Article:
2021 Ford Mustang Mach-E


Lyons on Wheels

2021 Ford Mustang Mach-E

Sponsored By Greenwich Ford

MSRP range : $42,895-$59,900

The Mustang Mach-E is Ford’s first, all-electric crossover.  It’s also the only product to ever wear the Mustang brand, that isn’t a two door coupe or convertible.  The lineup includes Select (MSRP:$42,895), Premium, ($47,600), California Route 1 ($50,400), and (coming soon), GT ($59,900).  Off-setting these sticker prices is Mach-E’s eligibility for up to $7,500 in federal tax credits, for those buying an all-electric vehicle.


Mach-E can be equipped with rear or all-wheel drive, and one of two batteries: standard  (68kWh) or extended range (88kWh).  Power output ranges from 266 h.p./317 lb.-ft. torque in base, Select trim, to as much as 480 h.p. and 600 lb.-ft. in the upcoming, GT.  Depending on model and battery chosen, your estimated driving range is between 230-305 miles on a full charge.  You can recharge your batteries on regular, house current (120v) at the rate of about 3 miles per hour (19 miles per hour, on a 240v line).  Many buyers are expected to opt for Ford’s optional, dedicated home charging unit. Once installed by an electrician, this provides a charging rate of 30 miles per hour.  On the road, options include using one of Ford’s network of 13,000+ charging stations, or other, third-party, fast-charge networks.  The FordPass phone app helps guide drivers to the closest options.

2021 Ford Mustang Mach-E

If you haven’t driven one before, a test drive in an EV can be an eye-opener.  This is lag-free, RightNow power, when you tip in the throttle.  0-60 times for the various, Mach-E versions range from 3.8 – 6.1 seconds.  It’s also an ear-opener.  The sound track is probably the biggest surprise, because there really isn’t one. (88kWh),   Even if you select one of Ford’s synthesized, propulsion sounds, this EV – like other EV’s – is largely silent.  Weighing in at approximately 4,300-.4800 lb., Mach-E’s curb weight is much closer to the Ford Explorer than the Mustang Coupe. But, the battery pack rides low in the chassis, which benefits the center of gravity.   Compared to its crossover peers, Mach-E is light on its feet for its size, and handles confidently. Drivers can choose a one-pedal mode that increases the intensity of the regenerative braking process.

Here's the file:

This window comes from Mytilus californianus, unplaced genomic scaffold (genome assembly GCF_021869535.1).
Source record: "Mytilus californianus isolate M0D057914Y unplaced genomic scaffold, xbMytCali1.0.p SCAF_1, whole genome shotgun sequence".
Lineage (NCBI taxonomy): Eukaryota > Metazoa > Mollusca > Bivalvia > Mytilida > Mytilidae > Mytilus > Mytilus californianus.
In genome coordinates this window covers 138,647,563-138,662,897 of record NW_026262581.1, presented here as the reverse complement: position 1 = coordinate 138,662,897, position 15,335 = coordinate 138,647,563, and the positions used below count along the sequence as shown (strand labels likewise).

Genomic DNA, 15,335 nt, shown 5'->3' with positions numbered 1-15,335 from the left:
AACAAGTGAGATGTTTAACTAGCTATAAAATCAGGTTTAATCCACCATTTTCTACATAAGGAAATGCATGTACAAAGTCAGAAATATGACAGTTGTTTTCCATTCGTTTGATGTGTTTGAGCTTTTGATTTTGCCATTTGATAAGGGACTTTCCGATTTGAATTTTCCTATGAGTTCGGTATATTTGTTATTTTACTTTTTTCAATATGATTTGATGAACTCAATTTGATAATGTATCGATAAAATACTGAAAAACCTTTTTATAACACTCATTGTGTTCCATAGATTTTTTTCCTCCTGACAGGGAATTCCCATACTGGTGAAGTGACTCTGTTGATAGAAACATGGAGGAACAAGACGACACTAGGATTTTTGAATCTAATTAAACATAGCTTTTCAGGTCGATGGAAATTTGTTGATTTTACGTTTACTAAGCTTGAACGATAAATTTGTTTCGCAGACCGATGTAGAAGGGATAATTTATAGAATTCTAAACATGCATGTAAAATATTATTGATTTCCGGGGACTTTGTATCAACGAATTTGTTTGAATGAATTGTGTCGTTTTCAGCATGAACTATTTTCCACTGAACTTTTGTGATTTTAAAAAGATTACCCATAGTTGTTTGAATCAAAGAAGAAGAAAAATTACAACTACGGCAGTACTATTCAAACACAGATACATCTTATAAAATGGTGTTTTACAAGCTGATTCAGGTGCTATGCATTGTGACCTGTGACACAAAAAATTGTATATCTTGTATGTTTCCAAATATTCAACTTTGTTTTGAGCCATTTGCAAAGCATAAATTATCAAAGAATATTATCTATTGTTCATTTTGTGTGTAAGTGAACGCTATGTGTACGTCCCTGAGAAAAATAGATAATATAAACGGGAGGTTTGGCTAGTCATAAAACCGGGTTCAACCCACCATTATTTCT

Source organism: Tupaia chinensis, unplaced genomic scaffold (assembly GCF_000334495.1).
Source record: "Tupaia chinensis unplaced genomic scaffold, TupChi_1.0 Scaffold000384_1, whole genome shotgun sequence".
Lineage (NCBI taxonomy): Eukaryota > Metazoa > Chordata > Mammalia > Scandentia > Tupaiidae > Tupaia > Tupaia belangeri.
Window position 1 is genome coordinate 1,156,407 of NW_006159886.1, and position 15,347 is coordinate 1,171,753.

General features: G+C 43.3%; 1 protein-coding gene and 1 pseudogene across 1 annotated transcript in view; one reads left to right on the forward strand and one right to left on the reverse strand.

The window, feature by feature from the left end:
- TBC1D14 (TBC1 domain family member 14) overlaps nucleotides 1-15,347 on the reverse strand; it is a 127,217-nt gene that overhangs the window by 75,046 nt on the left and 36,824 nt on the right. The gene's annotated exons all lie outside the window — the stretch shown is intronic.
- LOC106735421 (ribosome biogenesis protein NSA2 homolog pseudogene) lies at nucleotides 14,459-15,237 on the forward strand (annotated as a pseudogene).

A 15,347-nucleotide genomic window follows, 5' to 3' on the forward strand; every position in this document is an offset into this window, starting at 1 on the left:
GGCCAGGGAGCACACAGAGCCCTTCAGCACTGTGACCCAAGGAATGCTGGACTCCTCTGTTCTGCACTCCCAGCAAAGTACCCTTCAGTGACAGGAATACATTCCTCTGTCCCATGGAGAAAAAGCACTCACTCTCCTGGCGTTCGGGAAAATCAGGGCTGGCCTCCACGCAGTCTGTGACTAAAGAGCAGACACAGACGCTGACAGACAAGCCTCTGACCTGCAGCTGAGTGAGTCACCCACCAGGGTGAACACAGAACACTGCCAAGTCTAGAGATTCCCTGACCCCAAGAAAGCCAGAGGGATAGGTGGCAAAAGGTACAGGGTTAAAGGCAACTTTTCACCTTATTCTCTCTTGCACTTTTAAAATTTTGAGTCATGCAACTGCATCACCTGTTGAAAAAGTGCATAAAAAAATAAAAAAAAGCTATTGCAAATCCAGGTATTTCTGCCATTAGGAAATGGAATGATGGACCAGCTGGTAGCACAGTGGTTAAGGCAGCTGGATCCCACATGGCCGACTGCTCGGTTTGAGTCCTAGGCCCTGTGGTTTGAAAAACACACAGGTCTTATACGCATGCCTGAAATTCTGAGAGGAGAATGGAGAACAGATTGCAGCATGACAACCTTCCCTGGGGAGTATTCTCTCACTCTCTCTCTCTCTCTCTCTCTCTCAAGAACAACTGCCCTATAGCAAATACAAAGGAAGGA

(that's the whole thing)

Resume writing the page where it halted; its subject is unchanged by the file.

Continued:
Mach-E is a midsize, slotting in between Ford’s Escape and Edge.  Inside, there’s room for 4-5, and a cargo capacity ranging from 29.7-59.7 cubic feet, depending on how you configure the seats.  Rear seatbacks fold to a mostly flat load floor.  With no engine under the hood, there’s a little extra stowage space in the front trunk. A built-in drainage plug and integrated cup holders allow the “frunk” to double as a 4.7 cu.-ft. cooler.


Mach-E’s front cabin is dominated by a 15½”, vertically oriented, center touchscreen. It looks like an extra-large tablet attached to the dashboard, and it’s home base for the majority of Mach-E’s infotainment (SYNC 4) and vehicle systems.  The sole, non-touch control is a large knob for sound system volume and on/off. Otherwise, you access most systems by means of tiles and virtual buttons, drilling down through menus to get where you’re going. System response time is generally prompt, though slower when the input is from a winter-gloved hand.

Traditional Mustang design cues like the double-cowl instrument panel also round out the Mustang Mach-E’s interior.

The expanding driving range and growing network of charging stations have made EV’s increasingly relevant to new car buyers.  Particulalrly with the extended range (88kWh) battery, and in one-pedal mode, I found the new, Mustang Mach-E to be a crossover that’s fun to drive – three words that aren’t often associated with that segment!

A 40 year resident of the Capital District, Dan Lyons has been reviewing new cars for publications for nearly 30 years.  He is the author of six automotive books, and photographer of more than 200 calendars.

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